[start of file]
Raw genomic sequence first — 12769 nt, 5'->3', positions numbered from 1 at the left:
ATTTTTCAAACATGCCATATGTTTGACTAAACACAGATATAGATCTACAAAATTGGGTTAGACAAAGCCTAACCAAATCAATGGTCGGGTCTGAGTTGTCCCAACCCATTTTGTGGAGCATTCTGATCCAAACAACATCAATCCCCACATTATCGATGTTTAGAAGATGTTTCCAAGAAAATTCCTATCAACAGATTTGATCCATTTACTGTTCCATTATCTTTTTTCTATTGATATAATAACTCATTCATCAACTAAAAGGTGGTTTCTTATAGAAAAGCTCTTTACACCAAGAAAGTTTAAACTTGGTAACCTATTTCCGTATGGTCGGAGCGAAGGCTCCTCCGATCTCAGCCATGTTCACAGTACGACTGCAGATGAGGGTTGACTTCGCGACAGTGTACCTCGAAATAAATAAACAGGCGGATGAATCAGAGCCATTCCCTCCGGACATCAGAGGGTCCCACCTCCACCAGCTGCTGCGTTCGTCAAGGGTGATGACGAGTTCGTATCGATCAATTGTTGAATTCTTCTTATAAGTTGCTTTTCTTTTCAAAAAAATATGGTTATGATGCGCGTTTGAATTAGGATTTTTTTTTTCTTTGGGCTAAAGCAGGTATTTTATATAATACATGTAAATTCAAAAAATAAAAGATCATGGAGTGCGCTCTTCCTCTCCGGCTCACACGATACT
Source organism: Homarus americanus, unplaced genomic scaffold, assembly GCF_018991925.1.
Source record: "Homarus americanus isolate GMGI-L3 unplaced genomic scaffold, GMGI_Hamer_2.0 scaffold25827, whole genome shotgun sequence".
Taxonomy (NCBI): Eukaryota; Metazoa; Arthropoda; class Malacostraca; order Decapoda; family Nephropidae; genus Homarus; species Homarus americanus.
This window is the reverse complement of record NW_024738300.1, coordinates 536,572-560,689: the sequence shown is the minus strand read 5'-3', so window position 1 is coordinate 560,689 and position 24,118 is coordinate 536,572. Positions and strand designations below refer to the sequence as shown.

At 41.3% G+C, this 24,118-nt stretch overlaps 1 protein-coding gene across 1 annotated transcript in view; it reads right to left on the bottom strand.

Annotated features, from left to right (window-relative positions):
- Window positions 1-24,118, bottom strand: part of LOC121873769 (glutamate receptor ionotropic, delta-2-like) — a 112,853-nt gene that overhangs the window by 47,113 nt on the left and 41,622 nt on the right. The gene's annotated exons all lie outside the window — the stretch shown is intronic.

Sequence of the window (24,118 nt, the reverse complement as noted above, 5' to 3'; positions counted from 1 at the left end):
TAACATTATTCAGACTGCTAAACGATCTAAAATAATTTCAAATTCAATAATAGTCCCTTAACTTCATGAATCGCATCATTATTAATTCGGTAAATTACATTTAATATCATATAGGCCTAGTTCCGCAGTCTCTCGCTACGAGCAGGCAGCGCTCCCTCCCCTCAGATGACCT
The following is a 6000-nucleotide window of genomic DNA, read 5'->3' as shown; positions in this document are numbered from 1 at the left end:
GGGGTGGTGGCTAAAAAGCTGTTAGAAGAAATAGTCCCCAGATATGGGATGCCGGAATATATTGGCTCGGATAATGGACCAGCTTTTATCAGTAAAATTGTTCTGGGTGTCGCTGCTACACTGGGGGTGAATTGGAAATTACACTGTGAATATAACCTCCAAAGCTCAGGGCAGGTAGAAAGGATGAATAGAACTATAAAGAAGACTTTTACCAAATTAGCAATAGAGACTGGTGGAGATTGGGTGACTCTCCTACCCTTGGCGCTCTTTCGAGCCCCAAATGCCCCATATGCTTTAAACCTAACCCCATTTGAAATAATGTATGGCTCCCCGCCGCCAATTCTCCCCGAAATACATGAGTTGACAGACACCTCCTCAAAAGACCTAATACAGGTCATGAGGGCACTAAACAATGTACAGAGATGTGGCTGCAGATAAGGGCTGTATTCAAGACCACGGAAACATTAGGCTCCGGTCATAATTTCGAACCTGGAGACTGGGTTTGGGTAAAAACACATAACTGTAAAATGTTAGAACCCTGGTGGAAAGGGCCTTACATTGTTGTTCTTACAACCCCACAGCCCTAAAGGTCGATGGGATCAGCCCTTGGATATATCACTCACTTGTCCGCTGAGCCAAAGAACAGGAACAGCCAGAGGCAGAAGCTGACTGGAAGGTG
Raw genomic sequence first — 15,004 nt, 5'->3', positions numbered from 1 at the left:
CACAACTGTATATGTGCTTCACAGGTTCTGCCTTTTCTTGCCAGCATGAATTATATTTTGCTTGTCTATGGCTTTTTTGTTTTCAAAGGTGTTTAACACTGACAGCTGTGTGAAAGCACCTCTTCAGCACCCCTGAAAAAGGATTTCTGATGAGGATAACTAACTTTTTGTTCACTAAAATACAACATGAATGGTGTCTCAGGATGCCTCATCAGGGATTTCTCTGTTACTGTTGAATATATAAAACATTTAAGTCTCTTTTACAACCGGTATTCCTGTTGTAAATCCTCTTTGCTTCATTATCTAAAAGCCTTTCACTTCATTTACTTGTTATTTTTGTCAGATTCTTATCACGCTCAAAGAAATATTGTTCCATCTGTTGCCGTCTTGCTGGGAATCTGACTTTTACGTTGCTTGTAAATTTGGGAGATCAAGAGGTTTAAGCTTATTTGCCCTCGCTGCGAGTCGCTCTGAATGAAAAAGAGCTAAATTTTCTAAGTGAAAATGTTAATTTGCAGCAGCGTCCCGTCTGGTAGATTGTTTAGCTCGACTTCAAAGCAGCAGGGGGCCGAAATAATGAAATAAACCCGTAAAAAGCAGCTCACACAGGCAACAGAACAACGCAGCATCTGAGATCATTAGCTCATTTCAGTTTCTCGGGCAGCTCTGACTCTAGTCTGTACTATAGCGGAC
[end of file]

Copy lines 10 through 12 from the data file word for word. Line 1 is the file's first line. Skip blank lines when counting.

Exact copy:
Sequence of the window (24,118 nt, the reverse complement as noted above, 5' to 3'; positions counted from 1 at the left end):
TAACATTATTCAGACTGCTAAACGATCTAAAATAATTTCAAATTCAATAATAGTCCCTTAACTTCATGAATCGCATCATTATTAATTCGGTAAATTACATTTAATATCATATAGGCCTAGTTCCGCAGTCTCTCGCTACGAGCAGGCAGCGCTCCCTCCCCTCAGATGACCT
The following is a 6000-nucleotide window of genomic DNA, read 5'->3' as shown; positions in this document are numbered from 1 at the left end: